Dose-Response Effect of a Digital Health Intervention During Cardiac Rehabilitation: Subanalysis of Randomized Controlled Trial

R. Jay Widmer, Conor Senecal, Thomas G Allison, Francisco Lopez-Jimenez, Lilach O. Lerman, Amir Lerman

Research output: Contribution to journalArticle

Abstract

BACKGROUND: Previous data have validated the benefit of digital health interventions (DHIs) on weight loss in patients following acute coronary syndrome entering cardiac rehabilitation (CR). OBJECTIVE: The primary purpose of this study was to test the hypothesis that increased DHI use, as measured by individual log-ins, is associated with improved weight loss. Secondary analyses evaluated the association between log-ins and activity within the platform and exercise, dietary, and medication adherence. METHODS: We obtained DHI data including active days, total log-ins, tasks completed, educational modules reviewed, medication adherence, and nonmonetary incentive points earned in patients undergoing standard CR following acute coronary syndrome. Linear regression followed by multivariable models were used to evaluate associations between DHI log-ins and weight loss or dietary adherence. RESULTS: Participants (n=61) were 79% male (48/61) with mean age of 61.0 (SD 9.7) years. We found a significant positive association of total log-ins during CR with weight loss (r2=.10, P=.03). Educational modules viewed (r2=.11, P=.009) and tasks completed (r2=.10, P=.01) were positively significantly associated with weight loss, yet total log-ins were not significantly associated with differences in dietary adherence (r2=.05, P=.12) or improvements in minutes of exercise per week (r2=.03, P=.36). CONCLUSIONS: These data extend our previous findings and demonstrate increased DHI log-ins portend improved weight loss in patients undergoing CR after acute coronary syndrome. DHI adherence can potentially be monitored and used as a tool to selectively encourage patients to adhere to secondary prevention lifestyle modifications. TRIAL REGISTRATION: ClinicalTrials.gov (NCT01883050); https://clinicaltrials.gov/ct2/show/NCT01883050.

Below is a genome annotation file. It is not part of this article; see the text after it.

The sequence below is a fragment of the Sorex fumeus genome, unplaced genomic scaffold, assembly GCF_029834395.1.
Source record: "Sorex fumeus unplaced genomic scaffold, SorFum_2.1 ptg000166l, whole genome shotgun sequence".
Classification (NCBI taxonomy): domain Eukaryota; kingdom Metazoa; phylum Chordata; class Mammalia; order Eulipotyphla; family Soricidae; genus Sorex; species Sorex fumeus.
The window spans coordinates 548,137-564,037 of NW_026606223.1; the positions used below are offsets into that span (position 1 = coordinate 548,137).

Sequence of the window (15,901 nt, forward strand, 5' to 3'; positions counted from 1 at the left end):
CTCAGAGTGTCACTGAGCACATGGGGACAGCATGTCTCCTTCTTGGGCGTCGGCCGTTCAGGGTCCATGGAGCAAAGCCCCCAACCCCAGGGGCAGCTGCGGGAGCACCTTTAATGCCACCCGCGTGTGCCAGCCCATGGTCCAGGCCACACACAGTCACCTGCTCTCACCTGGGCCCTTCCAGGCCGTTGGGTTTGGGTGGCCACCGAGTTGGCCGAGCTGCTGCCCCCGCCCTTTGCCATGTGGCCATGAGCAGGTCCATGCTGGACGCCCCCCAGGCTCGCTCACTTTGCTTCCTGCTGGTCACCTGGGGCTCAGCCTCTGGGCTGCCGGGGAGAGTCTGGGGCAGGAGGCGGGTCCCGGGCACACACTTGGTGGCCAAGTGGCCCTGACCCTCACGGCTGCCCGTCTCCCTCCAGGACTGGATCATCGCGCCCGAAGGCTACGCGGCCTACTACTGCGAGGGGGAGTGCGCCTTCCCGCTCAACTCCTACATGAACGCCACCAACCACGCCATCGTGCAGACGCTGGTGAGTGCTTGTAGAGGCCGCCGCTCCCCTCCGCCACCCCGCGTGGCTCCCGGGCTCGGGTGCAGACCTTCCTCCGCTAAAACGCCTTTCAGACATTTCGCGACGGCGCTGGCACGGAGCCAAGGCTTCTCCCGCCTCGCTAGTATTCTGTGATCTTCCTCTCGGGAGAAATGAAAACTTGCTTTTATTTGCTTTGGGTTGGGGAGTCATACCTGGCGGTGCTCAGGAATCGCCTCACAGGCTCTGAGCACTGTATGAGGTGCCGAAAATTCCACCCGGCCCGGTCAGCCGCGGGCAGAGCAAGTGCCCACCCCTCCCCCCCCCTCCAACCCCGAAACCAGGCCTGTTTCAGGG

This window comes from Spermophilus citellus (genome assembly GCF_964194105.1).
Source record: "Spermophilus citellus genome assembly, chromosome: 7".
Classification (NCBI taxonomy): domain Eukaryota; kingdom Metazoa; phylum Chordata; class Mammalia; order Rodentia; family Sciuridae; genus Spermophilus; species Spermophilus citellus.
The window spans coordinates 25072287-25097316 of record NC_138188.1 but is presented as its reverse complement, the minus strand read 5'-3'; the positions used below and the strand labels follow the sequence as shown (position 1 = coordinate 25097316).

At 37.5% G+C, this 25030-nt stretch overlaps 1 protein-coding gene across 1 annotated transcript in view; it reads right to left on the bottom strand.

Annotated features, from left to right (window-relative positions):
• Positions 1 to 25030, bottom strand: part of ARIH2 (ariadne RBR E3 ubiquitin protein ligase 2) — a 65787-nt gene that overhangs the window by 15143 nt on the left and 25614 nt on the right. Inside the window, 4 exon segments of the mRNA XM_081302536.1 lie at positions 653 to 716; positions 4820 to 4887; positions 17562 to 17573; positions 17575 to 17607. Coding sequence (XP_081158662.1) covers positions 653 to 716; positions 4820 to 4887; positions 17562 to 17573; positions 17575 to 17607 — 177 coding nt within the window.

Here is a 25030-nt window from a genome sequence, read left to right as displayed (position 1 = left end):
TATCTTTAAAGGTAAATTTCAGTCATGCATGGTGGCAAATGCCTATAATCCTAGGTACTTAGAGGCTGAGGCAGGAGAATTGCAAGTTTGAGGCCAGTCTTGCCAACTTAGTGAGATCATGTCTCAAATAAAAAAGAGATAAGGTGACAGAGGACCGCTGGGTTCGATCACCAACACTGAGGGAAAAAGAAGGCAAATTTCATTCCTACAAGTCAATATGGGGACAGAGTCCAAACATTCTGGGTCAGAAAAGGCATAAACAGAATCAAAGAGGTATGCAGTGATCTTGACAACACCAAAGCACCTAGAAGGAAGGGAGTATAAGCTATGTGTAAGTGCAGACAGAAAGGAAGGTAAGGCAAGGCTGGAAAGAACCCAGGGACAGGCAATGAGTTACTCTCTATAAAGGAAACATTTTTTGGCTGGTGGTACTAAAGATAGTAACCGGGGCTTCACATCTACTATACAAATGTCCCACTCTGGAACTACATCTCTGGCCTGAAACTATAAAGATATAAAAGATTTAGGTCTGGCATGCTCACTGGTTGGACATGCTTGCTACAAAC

Original languageEnglish (US)
Pages (from-to)e13055
JournalJournal of medical Internet research
Volume22
Issue number2
DOIs
StatePublished - Feb 26 2020

Keywords

  • cardiovascular prevention
  • digital health interventions
  • online
  • secondary prevention

ASJC Scopus subject areas

  • Health Informatics

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